Kunskap 22.02.25

Insight letter on Contracting in the New Economy – Risk aversion

In an economy characterised by increasing volatility, uncertainty, complexity and ambiguity (VUCA), new approaches to contracts are needed in many of the strategically most important commercial relationships. In Cirio’s Insight Letter on Contracting in the New Economy, we share ideas and insights based on years of experience from assisting our clients in establishing contractual rules of the game to face this challenge. We hope you find it valuable.

Is this the reason why contracting lawyers are so risk averse?

A better understanding of risks, and not least the psychology of risks, is of great importance when drafting and negotiating complex contracts in today’s economy. A good starting point is to ask why lawyers, and in particular contracting lawyers, are perceived as being so risk averse.

Contracting lawyers are indeed often considered a risk averse species which one is wise to involve as late and as little as possible in contract negotiations. Many lawyers are no doubt seen as important allies and contributors in deal negotiations. But (too) many are instead viewed as being a danger to the good commercial relationship established between the contracting parties, focusing on the most unlikely risk scenarios, always working under the assumption that the other party will do whatever it can to hurt the lawyer’s organisation or client.

An important reason for this risk averseness may be what is called probability neglect. This is a term coined by Cass Sunstein, among other things law professor at Harvard University and author of the best-selling book ”Nudge, a book about decision making and behavioural economics”.

Risk is, rationally speaking, a function of probability and negative impact. The probability of a tsunami is typically low, but the negative impact can be severe. The probability of tomorrow being (yet another) cloudy day may be high, but the negative impact is probably low.

As Sunstein and other experts in behavioural economics have shown, we – including lawyers – are often not assessing risks in this way. In a 2001 article, Sunstein writes that “When strong emotions are triggered by a risk, people show a remarkable tendency to neglect a small probability that the risk will actually come to fruition.” Typically, people do not assess risks as a function of probability and negative impact but based on how they feel when thinking about the risk being realized – i.e. the tsunami occurring, the supplier not delivering on time, the customer not providing enough information and so on. If that feeling is strong (and frightening) enough, we neglect the probability and assess the risk as being high (hence: probability neglect).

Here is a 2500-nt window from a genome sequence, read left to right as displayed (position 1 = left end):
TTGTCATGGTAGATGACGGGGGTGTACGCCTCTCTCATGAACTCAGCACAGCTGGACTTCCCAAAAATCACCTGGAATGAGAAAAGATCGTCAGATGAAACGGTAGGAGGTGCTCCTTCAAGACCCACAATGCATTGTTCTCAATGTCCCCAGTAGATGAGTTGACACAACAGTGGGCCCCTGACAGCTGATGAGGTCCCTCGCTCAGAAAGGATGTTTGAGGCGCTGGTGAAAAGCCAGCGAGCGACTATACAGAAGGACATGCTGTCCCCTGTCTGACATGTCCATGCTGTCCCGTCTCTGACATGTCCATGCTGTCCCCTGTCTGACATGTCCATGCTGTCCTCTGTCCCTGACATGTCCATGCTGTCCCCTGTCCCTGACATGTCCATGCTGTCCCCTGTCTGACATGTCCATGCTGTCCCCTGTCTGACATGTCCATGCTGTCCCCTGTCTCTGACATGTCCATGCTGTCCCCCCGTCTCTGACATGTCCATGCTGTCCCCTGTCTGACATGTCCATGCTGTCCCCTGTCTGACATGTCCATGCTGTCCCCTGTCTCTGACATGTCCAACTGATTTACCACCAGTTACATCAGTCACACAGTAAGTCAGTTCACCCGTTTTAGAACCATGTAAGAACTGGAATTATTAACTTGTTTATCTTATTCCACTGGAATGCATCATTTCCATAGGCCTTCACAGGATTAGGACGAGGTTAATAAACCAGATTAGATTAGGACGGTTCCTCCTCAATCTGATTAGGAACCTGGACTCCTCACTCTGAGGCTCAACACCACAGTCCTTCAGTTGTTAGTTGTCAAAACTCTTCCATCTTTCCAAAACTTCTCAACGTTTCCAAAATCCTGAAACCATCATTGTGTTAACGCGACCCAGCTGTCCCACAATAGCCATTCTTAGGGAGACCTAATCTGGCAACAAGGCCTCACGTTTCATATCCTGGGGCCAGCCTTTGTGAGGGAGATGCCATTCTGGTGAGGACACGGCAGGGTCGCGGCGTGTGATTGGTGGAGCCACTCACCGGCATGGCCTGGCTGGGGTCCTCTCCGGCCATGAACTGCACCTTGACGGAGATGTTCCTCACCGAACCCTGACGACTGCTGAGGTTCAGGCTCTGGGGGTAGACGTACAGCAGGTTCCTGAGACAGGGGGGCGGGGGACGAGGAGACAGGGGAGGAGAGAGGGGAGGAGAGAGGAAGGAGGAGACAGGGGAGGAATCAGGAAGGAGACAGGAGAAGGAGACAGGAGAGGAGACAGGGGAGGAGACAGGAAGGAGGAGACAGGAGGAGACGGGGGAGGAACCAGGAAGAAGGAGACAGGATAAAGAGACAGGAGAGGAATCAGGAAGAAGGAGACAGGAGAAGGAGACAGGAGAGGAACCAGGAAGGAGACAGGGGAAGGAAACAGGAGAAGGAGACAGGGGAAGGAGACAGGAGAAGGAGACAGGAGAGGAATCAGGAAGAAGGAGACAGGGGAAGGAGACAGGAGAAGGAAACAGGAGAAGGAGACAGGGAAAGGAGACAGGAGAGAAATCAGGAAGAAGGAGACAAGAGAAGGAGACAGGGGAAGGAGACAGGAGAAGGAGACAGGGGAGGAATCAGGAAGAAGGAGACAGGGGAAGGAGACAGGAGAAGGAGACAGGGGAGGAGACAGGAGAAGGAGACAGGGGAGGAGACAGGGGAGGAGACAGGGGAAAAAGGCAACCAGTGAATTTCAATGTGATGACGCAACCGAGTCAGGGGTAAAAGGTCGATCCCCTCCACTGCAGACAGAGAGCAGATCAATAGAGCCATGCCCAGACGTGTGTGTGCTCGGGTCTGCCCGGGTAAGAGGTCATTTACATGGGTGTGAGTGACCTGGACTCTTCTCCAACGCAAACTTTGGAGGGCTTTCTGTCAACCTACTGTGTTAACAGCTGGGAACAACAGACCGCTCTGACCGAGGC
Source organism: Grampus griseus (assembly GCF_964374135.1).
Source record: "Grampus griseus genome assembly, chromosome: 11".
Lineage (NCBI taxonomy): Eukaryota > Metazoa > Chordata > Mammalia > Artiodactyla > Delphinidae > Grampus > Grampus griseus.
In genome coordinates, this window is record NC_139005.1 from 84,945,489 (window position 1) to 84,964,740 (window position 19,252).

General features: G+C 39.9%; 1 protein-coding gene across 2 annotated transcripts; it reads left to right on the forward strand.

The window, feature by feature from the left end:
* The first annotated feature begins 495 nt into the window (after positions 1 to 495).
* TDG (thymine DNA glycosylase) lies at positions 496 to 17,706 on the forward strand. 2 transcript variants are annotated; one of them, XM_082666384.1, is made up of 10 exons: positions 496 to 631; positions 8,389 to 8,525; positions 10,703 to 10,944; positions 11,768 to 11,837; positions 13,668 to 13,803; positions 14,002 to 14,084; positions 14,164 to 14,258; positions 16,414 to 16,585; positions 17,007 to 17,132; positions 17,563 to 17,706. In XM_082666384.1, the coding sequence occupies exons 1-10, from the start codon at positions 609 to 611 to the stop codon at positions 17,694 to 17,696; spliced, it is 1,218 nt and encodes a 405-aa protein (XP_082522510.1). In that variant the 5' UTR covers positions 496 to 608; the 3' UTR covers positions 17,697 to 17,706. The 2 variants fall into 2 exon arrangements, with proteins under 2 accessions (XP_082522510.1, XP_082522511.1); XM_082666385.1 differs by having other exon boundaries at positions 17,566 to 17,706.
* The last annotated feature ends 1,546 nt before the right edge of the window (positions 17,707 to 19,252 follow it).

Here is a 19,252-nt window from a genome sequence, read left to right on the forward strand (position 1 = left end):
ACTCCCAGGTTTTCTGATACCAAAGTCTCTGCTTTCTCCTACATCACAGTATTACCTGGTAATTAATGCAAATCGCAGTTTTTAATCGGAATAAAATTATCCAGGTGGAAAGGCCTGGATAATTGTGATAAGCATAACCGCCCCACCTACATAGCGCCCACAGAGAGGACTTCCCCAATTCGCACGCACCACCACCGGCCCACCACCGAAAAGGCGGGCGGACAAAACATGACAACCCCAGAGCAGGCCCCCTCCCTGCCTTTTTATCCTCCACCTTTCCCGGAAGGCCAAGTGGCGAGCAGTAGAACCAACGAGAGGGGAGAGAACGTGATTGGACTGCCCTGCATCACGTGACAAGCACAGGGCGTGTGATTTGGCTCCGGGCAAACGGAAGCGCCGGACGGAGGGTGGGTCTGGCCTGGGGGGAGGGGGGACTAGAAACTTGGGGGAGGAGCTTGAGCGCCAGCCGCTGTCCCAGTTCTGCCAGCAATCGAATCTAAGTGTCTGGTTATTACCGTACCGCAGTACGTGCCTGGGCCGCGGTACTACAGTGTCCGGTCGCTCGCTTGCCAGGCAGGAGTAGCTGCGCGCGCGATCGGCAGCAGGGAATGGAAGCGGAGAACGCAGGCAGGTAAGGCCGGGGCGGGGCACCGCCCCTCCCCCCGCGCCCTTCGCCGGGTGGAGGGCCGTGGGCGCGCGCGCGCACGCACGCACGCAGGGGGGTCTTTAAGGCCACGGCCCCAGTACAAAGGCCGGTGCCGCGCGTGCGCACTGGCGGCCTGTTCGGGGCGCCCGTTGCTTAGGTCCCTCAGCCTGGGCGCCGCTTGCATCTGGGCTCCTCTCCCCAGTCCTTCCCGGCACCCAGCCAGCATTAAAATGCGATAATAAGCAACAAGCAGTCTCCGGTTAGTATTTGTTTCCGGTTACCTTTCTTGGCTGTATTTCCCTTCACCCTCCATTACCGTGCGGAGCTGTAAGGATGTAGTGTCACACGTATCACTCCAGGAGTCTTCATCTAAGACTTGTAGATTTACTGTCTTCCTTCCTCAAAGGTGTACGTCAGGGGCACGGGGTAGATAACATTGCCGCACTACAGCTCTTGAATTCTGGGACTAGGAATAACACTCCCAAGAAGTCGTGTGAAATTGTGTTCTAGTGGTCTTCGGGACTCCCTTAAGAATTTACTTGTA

Now, think about the contracting lawyer being given the task of drafting and negotiating a contract. In most contractual relationships, there are many things that can go wrong. There are typically many risks. Some of them high risks, rationally speaking (e.g. both high probability and high negative impact), and many and most of them low to medium.

But the lawyer must envision a scenario where also the low probability risks are realised and that its or its client’s organisation suffers some kind of loss or damage. The lawyer will then know that people will come running to the contract and look for remedies. And if there are no remedies to be found, someone will be blamed. Who? Well, probably the lawyer who wrote such a lousy contract…

For the lawyer, the risk assessment is often not about the deal’s equivalent to a tsunami, but about being blamed for missing to deal with the tsunami in the contract. Due to probability neglect, the lawyer will feel an urge to mitigate this risk by writing a “tsunami clause”. And since there are many risks in the deal, there are good reasons – psychologically, not rationally, speaking – to write many of those clauses.

The consequences are predictable and known. The contracting lawyer falling into this trap is perceived as a burden to, instead of enabler of, the deal and may damage the commercial relationship due to the signals of mistrust sent via the “tsunami clauses”. Probability neglect is thus often a greater commercial risk than the actual risks which probabilities are neglected.

What is the cure against probability neglect? It is not only, or even primarily, that lawyers become more aware of their own irrationalities. The primary cure, at least in more complex and long-term deals such as outsourcing, construction, alliances etc, should be for the parties to sit down together and make a joint scanning of relevant risks, which are then assessed in both the probability and impact dimensions and allocated to the party being in the best position to mitigate them. And then to include a shared risk management process as part of governance of the relationship, where this scanning and risk exercise is continued.

Questions for you to think about

  • How do you assess risks in contract drafting and negotiations?
  • Does your organisation have a process for ensuring that contract risks are rationally assessed and, thereafter, adequately catered for in the contract?
  • Do you typically include a joint risk management process in your more complex and long-term contracts? If not, why?

For further advice or questions, please contact the team:


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